Most Improved Player – Justin Masterson
The most improved player is supposed to be a sappy award given to some returning player coming off an injury or terrible season. There were plenty of candidates for that after 2010 (Fausto Carmona, Grady Sizemore, Travis Hafner, etc), but none of them really improved in 2011. Justin Masterson went from a borderline starter/reliever that many people were willing to give up on to a bonafide ace. Masterson dropped 1.80 runs off his ERA between the two years and doubled his win total. He increased his strike outs and innings pitched while walking less batters even in the greater amount of innings. No player was more important than Masterson in games he started and last season he was just another starter.
“The Super Joe” Rookie of the Year Award – Vinnie Pestano
This was an extremely close race due to the large amount of rookies used by the Tribe this year. The main contenders were Jason Kipnis, Lonnie Chisenhall and Vinnie Pestano. Pestano comes out on top mostly because he spent the entire season with the team. Within the first month of the season Vinnie had moved into a prominent role in the “Bullpen Mafia,” in fact the moniker was directly derived from him and Justin Germano. Pestano came in second on the team in holds (23) only one behind veteran lefty Tony Sipp. His 12.18 K/9 was by far the best of all Indians pitchers. His WHIP (1.05) and batting average against (.181) also lead the team. Pestano also was the only pitcher Manny Acta trusted when Chris Perez was unable to go and Vinnie came through, earning the only 2 non Chris Perez saves this year for the Tribe.
“The Steve Olin Memorial Award” for Best Reliever – Joe Smith
Joe Smith allowed 15 earned runs this year in 67 innings pitched for a 2.01 ERA. He only earned 16 holds and didn’t earn any saves, but this was more of a lack of opportunity than actual talent. Chris Perez, who recorded 36 saves, was the only pitcher allowed to earn saves, but Smith was actually much more efficient during his time on the mound. His ERA lead all Indians while his WHIP (1.09) was only behind Pestano and Josh Tomlin, while his BAA was also third on the team. He pitched more games than any other reliever (tied at 71 with Rafael Perez) showing Acta’s confidence in his right handed reliever. Only Chad Durbin pitched more innings out of the bullpen and his were in long relief and mop-up roles. Smith stranded 20 inherited runners this year, second on the team to Rafael Perez (25), saving the ERA’s of other pitchers while still beating them in that stat. Joe Smith was just plain nasty this season.
“The Big O” for Most Outstanding Defender – Jack Hannahan
This award I decided by mathematical equation based on my ‘Player of the Game’ system. The basic idea was +1 for any extra batter gotten out by good defense and -1 for any base given away by bad defense. Hannahan came out on top by 2 points. While Hannahan didn’t qualify for the Gold Glove, his .983 fielding percentage was the best of all third basemen who made a single error. His 5 errors on the year were 10 less than Asdrubal Cabrera (the second best defender) made. While Cabrera did have more chances and plays a more demanding position, Hannahan was still better.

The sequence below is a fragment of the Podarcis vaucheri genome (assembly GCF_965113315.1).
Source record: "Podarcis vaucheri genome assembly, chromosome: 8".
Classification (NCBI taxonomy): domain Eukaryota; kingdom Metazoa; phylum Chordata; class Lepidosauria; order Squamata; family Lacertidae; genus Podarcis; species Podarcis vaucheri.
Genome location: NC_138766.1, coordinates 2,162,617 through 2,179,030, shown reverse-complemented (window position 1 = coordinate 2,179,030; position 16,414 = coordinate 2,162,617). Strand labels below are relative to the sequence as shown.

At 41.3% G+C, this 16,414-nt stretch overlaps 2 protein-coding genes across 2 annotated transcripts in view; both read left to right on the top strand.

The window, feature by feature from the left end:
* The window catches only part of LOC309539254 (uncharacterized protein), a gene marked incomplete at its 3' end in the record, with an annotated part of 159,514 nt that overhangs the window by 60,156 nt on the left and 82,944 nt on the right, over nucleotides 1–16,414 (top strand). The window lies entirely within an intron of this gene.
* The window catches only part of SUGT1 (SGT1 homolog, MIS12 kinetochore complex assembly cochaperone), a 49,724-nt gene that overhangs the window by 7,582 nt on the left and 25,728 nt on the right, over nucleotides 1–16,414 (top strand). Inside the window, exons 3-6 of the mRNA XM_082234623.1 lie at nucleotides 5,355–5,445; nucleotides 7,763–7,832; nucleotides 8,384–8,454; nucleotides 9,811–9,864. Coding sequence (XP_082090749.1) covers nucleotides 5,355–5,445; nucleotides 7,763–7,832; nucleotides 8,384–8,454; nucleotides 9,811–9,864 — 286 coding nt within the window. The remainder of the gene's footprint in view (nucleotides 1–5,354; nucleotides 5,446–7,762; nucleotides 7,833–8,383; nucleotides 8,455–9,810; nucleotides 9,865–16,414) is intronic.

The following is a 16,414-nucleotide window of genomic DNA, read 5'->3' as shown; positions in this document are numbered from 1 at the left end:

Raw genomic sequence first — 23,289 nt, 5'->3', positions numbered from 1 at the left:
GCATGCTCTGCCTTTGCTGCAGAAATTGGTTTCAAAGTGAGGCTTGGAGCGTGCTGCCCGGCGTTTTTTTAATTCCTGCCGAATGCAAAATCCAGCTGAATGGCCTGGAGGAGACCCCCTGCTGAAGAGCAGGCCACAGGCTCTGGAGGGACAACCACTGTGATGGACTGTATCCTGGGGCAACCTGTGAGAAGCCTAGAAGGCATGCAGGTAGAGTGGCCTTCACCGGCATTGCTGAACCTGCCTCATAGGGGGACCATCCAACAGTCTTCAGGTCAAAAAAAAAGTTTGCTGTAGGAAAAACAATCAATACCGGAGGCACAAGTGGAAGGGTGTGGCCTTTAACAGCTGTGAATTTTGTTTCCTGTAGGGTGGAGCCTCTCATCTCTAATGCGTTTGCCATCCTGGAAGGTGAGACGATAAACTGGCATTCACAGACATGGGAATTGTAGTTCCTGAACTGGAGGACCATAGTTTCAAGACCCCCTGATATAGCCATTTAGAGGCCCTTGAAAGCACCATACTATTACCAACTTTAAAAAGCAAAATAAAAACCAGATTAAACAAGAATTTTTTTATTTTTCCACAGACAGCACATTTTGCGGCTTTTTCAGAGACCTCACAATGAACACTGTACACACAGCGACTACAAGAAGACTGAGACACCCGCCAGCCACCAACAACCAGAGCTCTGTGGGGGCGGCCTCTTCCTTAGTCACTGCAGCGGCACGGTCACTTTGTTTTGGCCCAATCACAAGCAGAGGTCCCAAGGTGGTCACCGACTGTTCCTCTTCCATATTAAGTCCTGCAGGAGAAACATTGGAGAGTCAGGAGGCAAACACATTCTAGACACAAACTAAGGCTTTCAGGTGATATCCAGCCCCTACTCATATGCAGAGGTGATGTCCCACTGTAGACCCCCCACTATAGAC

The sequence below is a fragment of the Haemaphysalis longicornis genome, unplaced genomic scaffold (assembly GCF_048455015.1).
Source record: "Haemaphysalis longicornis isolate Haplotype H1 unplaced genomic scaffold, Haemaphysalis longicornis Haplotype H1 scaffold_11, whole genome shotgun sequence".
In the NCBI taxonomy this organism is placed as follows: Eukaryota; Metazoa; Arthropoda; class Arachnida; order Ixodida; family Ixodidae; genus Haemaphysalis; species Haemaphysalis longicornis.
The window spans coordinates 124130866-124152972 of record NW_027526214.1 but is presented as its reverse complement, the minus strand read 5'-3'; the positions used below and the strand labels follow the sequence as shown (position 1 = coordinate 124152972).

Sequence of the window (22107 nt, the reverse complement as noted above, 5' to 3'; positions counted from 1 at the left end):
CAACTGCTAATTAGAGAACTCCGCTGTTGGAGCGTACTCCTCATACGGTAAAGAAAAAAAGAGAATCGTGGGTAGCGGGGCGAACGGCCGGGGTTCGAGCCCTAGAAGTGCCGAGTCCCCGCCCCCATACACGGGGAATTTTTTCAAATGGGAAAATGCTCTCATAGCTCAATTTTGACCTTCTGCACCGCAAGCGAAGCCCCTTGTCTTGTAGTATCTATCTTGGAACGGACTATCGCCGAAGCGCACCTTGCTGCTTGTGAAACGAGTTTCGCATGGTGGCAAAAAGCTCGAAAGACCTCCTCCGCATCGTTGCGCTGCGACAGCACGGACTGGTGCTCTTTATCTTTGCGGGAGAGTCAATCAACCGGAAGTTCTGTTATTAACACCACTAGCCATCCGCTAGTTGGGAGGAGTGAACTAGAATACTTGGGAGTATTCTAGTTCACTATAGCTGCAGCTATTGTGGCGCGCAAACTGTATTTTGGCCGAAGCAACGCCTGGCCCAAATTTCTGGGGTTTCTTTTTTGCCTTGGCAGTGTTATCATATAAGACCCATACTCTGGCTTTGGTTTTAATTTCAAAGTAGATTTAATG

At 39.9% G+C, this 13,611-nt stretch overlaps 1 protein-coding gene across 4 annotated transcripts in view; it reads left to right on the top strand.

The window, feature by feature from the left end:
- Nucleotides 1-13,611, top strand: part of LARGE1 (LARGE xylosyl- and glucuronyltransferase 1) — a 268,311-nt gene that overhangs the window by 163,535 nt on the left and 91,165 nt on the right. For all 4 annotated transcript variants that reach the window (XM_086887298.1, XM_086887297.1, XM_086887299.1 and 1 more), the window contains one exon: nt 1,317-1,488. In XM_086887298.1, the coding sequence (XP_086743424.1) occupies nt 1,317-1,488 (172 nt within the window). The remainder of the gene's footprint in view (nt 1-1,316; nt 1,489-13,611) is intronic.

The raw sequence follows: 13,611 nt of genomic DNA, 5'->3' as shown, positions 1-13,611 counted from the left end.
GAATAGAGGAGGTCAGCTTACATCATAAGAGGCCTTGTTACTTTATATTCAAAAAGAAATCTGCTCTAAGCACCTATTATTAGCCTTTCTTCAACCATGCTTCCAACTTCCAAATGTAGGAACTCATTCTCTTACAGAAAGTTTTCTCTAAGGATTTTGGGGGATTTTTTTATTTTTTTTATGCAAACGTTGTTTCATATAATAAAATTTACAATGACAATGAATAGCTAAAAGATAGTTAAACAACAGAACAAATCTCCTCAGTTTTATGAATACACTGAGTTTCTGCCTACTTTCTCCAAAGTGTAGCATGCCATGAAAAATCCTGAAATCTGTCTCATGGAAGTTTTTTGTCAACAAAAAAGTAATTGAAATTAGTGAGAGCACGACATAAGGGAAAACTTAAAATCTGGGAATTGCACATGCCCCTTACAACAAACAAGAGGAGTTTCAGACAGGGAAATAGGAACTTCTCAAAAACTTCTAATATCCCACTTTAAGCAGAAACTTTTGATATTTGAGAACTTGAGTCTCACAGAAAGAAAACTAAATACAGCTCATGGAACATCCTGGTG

Most Outstanding Hitter – Asdrubal Cabrera
Since there were only two starting hitters that played the whole season, the pool for this award was shallow, but Asdrubal really did earn it. Before this season, Cabrera had 18 home runs in more than 300 games played. In 2011 he hit 25 more. The new added power didn’t completely destroy his batting average either as he hit .273, better than any Indian starter except Travis Hafner. Cabrera lead the team in hits, runs and RBI, while he remained at least in second in all the other significant hitting stats like doubles, home runs and walks.
“The Addie” for Best Overall Pitcher – Justin Masterson
Most of the significant reasons for this were included in his earlier award, but there are a few more things that can be stated here. Masterson lead the team in ERA (among qualifiers), starts, wins, innings pitched and strike outs. When Justin Masterson pitched this year, every one expected the Indians to win. During games he pitched the team runs allowed per game were a full run lower than the team average for the year. His win total was harmed by the fact that the team scored less runs for him than for the rest of the staff. The numbers he pulled off at the end of the season were simply amazing considering what the rest of the team gave him in his starts.
“The Rose Award” for Best Overall Player – Asdrubal Cabrera
While Masterson was the best player in the 33 starts he made, the best player in the other 129 was Asdrubal Cabrera. Cabrera was undoubtedly the best offensive player on the team as already stated and was arguably the best defender. Cabrera was also the best base runner as he lead the team in steals (17) and was third in extra bases (40), just two behind the leader Michael Brantley. Most impressively Cabrera avoided the disabled list all season, only once taking two consecutive days off. His first game off during the year was game 89 a few days after he was removed from a game after he sprained his ankle and was almost unable to walk. Later in the season he hurt his knee and elbow at different times, but never missed more than a game for each. Only after the Indians were eliminated did he take any real time off. He was given 8 of the last 19 games off as he looked completely drained from carrying the team on his back all season. The Indians were so confident in his ability and duribility they didn’t even carry a true back up short stop until Jason Donald was called up for game 105. Asdrubal deserves more credit than any other player for the Indians sustained playoff run in 2011.
The Burning River Awards are things I just made up and are not official Cleveland Indians team awards.